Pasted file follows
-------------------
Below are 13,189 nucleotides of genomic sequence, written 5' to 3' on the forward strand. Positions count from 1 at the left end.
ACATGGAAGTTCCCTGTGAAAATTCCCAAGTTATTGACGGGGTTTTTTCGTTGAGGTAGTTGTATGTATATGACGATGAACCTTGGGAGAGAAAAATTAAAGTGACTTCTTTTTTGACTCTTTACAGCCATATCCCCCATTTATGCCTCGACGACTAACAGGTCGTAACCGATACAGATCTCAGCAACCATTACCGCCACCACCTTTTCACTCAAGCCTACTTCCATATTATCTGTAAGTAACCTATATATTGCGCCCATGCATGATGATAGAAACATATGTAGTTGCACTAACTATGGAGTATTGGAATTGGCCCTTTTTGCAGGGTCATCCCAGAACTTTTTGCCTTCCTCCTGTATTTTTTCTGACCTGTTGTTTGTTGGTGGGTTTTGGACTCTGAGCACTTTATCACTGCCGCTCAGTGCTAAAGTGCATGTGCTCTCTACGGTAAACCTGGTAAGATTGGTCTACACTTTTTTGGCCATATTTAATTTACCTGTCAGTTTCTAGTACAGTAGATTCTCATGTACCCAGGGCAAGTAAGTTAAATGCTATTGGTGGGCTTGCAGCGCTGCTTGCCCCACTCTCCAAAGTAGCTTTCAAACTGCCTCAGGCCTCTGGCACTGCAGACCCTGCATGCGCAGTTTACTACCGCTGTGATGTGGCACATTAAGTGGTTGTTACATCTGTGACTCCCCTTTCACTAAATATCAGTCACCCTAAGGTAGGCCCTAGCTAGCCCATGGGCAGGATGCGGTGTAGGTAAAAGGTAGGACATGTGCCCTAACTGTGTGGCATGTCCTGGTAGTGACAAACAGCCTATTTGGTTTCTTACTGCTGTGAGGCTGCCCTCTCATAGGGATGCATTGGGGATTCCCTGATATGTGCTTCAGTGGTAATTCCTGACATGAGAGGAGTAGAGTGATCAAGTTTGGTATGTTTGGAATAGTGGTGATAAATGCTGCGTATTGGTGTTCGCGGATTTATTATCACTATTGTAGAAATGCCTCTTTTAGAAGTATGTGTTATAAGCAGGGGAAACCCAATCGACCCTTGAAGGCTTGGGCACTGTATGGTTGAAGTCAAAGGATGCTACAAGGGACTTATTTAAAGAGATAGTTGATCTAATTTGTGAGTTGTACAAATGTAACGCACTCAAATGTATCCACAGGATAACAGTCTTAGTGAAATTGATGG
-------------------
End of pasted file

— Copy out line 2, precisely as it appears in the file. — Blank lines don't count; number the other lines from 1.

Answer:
ACATGGAAGTTCCCTGTGAAAATTCCCAAGTTATTGACGGGGTTTTTTCGTTGAGGTAGTTGTATGTATATGACGATGAACCTTGGGAGAGAAAAATTAAAGTGACTTCTTTTTTGACTCTTTACAGCCATATCCCCCATTTATGCCTCGACGACTAACAGGTCGTAACCGATACAGATCTCAGCAACCATTACCGCCACCACCTTTTCACTCAAGCCTACTTCCATATTATCTGTAAGTAACCTATATATTGCGCCCATGCATGATGATAGAAACATATGTAGTTGCACTAACTATGGAGTATTGGAATTGGCCCTTTTTGCAGGGTCATCCCAGAACTTTTTGCCTTCCTCCTGTATTTTTTCTGACCTGTTGTTTGTTGGTGGGTTTTGGACTCTGAGCACTTTATCACTGCCGCTCAGTGCTAAAGTGCATGTGCTCTCTACGGTAAACCTGGTAAGATTGGTCTACACTTTTTTGGCCATATTTAATTTACCTGTCAGTTTCTAGTACAGTAGATTCTCATGTACCCAGGGCAAGTAAGTTAAATGCTATTGGTGGGCTTGCAGCGCTGCTTGCCCCACTCTCCAAAGTAGCTTTCAAACTGCCTCAGGCCTCTGGCACTGCAGACCCTGCATGCGCAGTTTACTACCGCTGTGATGTGGCACATTAAGTGGTTGTTACATCTGTGACTCCCCTTTCACTAAATATCAGTCACCCTAAGGTAGGCCCTAGCTAGCCCATGGGCAGGATGCGGTGTAGGTAAAAGGTAGGACATGTGCCCTAACTGTGTGGCATGTCCTGGTAGTGACAAACAGCCTATTTGGTTTCTTACTGCTGTGAGGCTGCCCTCTCATAGGGATGCATTGGGGATTCCCTGATATGTGCTTCAGTGGTAATTCCTGACATGAGAGGAGTAGAGTGATCAAGTTTGGTATGTTTGGAATAGTGGTGATAAATGCTGCGTATTGGTGTTCGCGGATTTATTATCACTATTGTAGAAATGCCTCTTTTAGAAGTATGTGTTATAAGCAGGGGAAACCCAATCGACCCTTGAAGGCTTGGGCACTGTATGGTTGAAGTCAAAGGATGCTACAAGGGACTTATTTAAAGAGATAGTTGATCTAATTTGTGAGTTGTACAAATGTAACGCACTCAAATGTATCCACAGGATAACAGTCTTAGTGAAATTGATGG